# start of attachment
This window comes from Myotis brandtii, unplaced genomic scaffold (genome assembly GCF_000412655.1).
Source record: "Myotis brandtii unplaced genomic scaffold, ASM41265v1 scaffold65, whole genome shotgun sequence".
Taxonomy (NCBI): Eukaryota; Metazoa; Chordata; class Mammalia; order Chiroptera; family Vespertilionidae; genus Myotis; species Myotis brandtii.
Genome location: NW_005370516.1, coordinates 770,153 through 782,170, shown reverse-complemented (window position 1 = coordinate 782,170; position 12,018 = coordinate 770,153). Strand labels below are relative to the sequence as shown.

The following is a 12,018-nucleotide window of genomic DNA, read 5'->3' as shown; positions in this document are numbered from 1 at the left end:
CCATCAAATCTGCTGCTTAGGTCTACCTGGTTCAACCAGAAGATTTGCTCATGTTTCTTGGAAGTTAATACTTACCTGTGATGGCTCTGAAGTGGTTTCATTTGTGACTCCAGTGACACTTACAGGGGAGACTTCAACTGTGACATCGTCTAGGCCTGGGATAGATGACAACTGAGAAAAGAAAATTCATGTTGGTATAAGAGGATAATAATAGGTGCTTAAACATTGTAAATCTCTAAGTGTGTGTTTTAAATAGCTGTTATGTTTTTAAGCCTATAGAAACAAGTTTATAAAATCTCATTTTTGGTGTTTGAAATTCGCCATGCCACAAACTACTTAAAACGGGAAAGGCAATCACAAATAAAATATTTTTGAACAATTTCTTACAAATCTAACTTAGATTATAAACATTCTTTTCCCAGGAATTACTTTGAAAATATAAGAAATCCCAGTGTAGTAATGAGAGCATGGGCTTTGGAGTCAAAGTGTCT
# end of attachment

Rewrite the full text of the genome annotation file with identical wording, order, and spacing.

This window comes from Myotis brandtii, unplaced genomic scaffold (genome assembly GCF_000412655.1).
Source record: "Myotis brandtii unplaced genomic scaffold, ASM41265v1 scaffold65, whole genome shotgun sequence".
Taxonomy (NCBI): Eukaryota; Metazoa; Chordata; class Mammalia; order Chiroptera; family Vespertilionidae; genus Myotis; species Myotis brandtii.
Genome location: NW_005370516.1, coordinates 770,153 through 782,170, shown reverse-complemented (window position 1 = coordinate 782,170; position 12,018 = coordinate 770,153). Strand labels below are relative to the sequence as shown.

The following is a 12,018-nucleotide window of genomic DNA, read 5'->3' as shown; positions in this document are numbered from 1 at the left end:
CCATCAAATCTGCTGCTTAGGTCTACCTGGTTCAACCAGAAGATTTGCTCATGTTTCTTGGAAGTTAATACTTACCTGTGATGGCTCTGAAGTGGTTTCATTTGTGACTCCAGTGACACTTACAGGGGAGACTTCAACTGTGACATCGTCTAGGCCTGGGATAGATGACAACTGAGAAAAGAAAATTCATGTTGGTATAAGAGGATAATAATAGGTGCTTAAACATTGTAAATCTCTAAGTGTGTGTTTTAAATAGCTGTTATGTTTTTAAGCCTATAGAAACAAGTTTATAAAATCTCATTTTTGGTGTTTGAAATTCGCCATGCCACAAACTACTTAAAACGGGAAAGGCAATCACAAATAAAATATTTTTGAACAATTTCTTACAAATCTAACTTAGATTATAAACATTCTTTTCCCAGGAATTACTTTGAAAATATAAGAAATCCCAGTGTAGTAATGAGAGCATGGGCTTTGGAGTCAAAGTGTCT